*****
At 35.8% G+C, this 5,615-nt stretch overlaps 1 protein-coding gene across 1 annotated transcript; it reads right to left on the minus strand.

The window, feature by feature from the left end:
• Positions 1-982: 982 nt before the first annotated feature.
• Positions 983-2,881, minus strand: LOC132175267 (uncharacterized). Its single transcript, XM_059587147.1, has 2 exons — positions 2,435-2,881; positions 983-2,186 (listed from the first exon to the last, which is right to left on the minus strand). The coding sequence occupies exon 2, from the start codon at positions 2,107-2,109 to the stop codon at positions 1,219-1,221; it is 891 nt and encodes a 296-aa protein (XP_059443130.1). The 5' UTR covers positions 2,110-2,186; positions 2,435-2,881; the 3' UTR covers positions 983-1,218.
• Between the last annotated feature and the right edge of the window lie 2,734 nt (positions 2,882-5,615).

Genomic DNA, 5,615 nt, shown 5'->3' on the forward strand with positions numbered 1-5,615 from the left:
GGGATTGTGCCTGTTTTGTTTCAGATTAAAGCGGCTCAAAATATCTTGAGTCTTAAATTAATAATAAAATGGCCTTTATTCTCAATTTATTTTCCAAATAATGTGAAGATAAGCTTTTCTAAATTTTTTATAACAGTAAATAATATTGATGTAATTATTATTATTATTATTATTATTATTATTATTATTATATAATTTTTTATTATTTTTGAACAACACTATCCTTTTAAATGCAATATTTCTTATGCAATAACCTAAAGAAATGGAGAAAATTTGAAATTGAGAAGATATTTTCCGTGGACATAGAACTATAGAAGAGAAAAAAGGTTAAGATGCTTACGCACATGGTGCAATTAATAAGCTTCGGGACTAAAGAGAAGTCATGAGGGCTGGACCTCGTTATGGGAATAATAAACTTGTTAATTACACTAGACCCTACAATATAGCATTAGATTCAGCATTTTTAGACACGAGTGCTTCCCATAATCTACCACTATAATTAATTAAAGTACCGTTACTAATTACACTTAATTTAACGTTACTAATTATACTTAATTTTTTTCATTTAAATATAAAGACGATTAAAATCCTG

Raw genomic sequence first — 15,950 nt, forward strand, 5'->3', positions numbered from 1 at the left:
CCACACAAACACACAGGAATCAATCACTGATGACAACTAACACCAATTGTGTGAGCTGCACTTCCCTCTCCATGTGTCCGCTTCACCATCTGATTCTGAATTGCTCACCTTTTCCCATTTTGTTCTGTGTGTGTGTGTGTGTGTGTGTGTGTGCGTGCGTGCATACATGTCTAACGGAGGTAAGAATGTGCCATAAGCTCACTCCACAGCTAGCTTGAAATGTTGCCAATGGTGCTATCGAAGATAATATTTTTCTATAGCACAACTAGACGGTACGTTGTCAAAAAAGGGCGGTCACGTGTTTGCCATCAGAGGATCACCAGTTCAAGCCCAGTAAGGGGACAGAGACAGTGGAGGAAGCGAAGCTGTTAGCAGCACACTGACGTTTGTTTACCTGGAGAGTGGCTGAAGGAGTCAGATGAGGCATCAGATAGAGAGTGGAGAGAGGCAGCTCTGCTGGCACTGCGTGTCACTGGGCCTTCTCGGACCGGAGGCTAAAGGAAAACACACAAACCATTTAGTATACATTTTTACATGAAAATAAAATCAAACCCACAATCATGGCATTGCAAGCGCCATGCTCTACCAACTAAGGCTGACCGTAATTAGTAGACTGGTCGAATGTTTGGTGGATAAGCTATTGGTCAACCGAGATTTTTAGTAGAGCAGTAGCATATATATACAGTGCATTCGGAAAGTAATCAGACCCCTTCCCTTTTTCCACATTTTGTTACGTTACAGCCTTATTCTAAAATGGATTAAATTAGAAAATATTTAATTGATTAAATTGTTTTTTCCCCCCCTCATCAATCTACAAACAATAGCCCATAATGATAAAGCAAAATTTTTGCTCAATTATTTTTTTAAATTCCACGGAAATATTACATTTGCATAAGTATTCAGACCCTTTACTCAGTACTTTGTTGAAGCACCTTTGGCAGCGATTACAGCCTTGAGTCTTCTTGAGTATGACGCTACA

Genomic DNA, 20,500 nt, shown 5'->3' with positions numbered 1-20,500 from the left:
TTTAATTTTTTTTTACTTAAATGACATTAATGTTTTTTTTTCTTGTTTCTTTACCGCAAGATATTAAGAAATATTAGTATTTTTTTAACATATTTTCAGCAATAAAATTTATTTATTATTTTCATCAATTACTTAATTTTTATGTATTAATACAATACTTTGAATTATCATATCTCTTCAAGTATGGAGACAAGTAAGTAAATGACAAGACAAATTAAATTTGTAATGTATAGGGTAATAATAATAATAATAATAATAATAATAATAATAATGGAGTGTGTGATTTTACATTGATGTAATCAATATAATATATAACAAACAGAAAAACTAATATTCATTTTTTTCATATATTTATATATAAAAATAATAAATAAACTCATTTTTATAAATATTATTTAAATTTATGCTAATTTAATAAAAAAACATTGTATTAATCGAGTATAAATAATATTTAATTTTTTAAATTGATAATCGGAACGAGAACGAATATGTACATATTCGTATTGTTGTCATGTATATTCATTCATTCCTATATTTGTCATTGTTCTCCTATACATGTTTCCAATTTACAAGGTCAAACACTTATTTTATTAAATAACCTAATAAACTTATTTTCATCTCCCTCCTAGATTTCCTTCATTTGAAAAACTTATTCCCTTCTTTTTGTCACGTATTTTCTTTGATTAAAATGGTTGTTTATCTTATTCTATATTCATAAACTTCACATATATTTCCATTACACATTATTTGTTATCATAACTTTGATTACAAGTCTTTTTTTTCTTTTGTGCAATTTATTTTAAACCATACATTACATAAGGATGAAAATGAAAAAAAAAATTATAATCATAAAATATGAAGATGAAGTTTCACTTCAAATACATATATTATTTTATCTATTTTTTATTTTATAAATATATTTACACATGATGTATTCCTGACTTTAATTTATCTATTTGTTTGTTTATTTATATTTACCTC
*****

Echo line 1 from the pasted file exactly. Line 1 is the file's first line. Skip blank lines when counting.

At 35.8% G+C, this 5,615-nt stretch overlaps 1 protein-coding gene across 1 annotated transcript; it reads right to left on the minus strand.